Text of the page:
With the development of flexible and wearable electronic devices, flexible energy storage devices have attracted extensive attention from the scientific and industrial communities. In recent years, a series of works have been carried out around flexible lithium-ion batteries and supercapacitors, and important progress has been made.
However, in order to extend the life of electronic devices, energy storage systems need to have a higher energy density. Flexible metal-air batteries that can be cyclically charged and discharged will greatly improve the endurance of flexible and wearable electronic devices, but more challenges need to be addressed.
On the one hand, the energy density, energy efficiency, and cycle life of the battery need to be improved; on the other hand, the electrode structure, electrolyte materials, and battery structure need to be optimized to maintain stable electrochemical performance under deformation conditions.
This article will introduce the recent advances in the structural design, electrode and electrolyte material development, and operating condition management of flexible metal-air batteries, mainly zinc-air and lithium-air batteries, and discusses future research directions and prospects.
Metal-air batteries have attracted extensive research attention due to their high theoretical capacity and energy density as shown in Figure 1. Among them, rechargeable zinc-air batteries in alkaline systems and lithium-air batteries in organic systems as typical representatives of aqueous and non-aqueous systems are the hotspots of recent research.
The working principle of the battery is shown in Figure 2. When the battery is prepared to be flexible, it is necessary to design new flexible structures, prepare flexible electrode materials, and solid electrolyte membranes to face more challenges.
Flexible Battery Structure and Testing
The current cell structure widely used in flexible zinc-air and lithium-air batteries is a sandwich structure consisting of a flexible positive electrode, an electrolyte membrane, and a negative electrode stacked on top of each other. Another structure is a tubular one that uses a wire-shaped metal electrode with an electrolyte layer and an air electrode layer wrapped around the surface in turn. In addition, there are some new structures, such as a foldable battery structure and a flexible, ultra-light lithium-air battery inspired by bamboo sticks.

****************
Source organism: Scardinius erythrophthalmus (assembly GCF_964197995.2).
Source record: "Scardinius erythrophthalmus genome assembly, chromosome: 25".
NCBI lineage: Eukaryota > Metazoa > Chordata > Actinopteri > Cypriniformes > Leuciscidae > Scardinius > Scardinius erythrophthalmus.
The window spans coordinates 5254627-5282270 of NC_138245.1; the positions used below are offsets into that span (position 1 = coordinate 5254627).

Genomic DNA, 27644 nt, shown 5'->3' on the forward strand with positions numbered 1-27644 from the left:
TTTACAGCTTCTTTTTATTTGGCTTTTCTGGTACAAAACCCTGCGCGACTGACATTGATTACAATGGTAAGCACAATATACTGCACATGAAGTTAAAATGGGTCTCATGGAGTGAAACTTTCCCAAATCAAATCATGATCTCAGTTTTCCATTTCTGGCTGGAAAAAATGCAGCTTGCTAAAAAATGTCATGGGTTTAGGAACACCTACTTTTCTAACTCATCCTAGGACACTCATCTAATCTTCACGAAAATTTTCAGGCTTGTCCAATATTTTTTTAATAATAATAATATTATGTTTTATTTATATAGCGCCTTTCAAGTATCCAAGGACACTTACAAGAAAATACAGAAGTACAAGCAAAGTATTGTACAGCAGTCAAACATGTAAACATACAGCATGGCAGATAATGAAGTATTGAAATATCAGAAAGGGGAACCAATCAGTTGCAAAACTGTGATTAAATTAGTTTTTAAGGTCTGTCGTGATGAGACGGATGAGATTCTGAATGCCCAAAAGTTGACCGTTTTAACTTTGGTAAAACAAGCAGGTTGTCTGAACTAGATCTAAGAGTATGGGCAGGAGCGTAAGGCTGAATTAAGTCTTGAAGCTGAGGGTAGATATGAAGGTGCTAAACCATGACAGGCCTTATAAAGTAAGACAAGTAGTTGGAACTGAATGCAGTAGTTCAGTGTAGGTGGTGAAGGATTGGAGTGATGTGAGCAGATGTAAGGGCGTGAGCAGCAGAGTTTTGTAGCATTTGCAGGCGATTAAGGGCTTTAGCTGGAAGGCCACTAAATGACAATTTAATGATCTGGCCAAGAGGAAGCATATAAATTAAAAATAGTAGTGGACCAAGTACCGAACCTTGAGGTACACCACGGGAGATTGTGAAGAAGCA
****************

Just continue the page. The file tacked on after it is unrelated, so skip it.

In addition to the charge/discharge and cycle life tests in conventional batteries, stability under external forces is of paramount importance for testing flexible batteries. These include electrochemical stability under bending, twisting at different angles and stretching at different lengths, as well as retention of performance under long-term fatigue.
In flexible air batteries, metal sheets are often used directly as electrodes. However, the metal sheet may suffer from fatigue failure in long-term bending. In flexible zinc-air batteries, there is a combination of metal powder and binder and conductive carbon powder to form a composite electrode, which improves the flexibility and stability of the electrode. In flexible lithium-empty batteries, lithium metal and stainless steel mesh are rolled together to improve the fatigue resistance of the metal electrode.
In addition, in order to achieve a certain stretchability in a flexible battery, the metal electrodes can be made into a spring-like material or a combination of small pieces and a complete electrode to meet the need for stretching through the “integer into zero”.
In flexible zinc-air batteries, anion exchange membranes and alkaline gel electrolytes are mainly used as the electrolyte membranes of the batteries. In flexible lithium-air batteries, the electrolyte membranes mainly include gel, solid and composite polymer electrolyte membranes. In order to achieve the good electrochemical performance of flexible batteries, the electrolyte membrane is required to have good conductivity, chemical, and electrochemical stability and other properties of traditional liquid electrolytes, in addition to the interfacial problem with metal and air electrodes is a challenge that needs to be solved.